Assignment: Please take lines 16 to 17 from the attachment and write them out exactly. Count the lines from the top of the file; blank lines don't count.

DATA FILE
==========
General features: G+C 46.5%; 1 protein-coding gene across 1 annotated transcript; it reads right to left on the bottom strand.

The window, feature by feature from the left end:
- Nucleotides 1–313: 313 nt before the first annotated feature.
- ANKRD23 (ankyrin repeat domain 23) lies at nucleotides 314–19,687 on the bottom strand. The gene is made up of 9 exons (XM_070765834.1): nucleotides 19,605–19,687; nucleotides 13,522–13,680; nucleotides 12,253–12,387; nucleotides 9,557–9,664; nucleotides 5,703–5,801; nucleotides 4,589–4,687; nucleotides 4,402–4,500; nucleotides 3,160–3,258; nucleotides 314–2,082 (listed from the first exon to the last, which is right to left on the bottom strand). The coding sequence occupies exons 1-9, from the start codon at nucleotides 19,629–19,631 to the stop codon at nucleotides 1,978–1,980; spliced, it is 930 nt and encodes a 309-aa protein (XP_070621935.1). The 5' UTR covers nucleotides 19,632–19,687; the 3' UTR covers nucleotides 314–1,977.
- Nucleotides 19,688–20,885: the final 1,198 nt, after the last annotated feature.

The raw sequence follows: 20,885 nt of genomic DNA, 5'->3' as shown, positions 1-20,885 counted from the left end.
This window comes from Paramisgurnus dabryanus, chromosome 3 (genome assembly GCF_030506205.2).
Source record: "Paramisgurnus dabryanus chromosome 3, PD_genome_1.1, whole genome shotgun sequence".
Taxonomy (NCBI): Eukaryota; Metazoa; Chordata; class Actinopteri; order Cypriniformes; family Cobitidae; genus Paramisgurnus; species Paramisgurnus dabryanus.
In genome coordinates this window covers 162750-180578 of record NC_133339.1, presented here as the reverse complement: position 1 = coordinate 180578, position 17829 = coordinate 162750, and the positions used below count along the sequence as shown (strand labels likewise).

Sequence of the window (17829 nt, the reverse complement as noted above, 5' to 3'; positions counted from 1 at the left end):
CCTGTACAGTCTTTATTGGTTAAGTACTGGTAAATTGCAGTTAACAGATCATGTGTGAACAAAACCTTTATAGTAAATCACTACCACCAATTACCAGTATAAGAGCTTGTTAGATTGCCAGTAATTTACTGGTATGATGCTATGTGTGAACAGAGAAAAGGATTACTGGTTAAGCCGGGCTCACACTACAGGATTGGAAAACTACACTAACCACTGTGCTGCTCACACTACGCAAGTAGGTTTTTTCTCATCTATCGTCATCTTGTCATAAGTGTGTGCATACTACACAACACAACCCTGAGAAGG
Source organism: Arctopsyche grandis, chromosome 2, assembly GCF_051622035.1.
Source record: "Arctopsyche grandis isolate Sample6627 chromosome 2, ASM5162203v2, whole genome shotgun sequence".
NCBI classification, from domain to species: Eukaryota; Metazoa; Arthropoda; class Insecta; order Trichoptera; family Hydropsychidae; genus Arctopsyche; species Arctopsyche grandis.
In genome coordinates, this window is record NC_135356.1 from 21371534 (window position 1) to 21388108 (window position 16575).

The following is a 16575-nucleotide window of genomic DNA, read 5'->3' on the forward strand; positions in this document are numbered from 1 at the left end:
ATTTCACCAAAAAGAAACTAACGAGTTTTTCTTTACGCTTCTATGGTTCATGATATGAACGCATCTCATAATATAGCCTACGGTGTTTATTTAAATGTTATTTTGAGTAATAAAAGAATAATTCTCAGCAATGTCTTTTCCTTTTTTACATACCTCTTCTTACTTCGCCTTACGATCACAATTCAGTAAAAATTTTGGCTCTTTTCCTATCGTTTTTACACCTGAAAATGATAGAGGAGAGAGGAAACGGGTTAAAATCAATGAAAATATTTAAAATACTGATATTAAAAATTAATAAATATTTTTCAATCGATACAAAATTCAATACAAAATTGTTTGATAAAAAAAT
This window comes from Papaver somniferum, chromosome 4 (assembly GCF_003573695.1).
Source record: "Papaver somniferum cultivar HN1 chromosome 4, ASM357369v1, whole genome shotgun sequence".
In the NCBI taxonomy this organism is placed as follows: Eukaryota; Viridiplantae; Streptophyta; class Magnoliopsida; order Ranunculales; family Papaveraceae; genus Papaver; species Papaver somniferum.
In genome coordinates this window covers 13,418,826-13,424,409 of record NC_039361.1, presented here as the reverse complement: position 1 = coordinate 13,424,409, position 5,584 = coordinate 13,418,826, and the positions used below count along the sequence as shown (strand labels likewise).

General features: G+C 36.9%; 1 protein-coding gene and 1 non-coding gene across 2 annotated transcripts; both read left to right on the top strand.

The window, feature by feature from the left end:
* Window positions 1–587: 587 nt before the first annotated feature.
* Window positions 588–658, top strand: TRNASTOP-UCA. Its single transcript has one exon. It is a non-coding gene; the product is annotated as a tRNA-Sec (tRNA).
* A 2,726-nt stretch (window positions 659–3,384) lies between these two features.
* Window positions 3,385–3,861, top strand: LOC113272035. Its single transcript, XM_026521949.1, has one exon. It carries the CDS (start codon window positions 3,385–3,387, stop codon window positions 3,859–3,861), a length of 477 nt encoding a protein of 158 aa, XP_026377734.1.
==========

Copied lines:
In genome coordinates, this window is record NC_135356.1 from 21371534 (window position 1) to 21388108 (window position 16575).

The following is a 16575-nucleotide window of genomic DNA, read 5'->3' on the forward strand; positions in this document are numbered from 1 at the left end: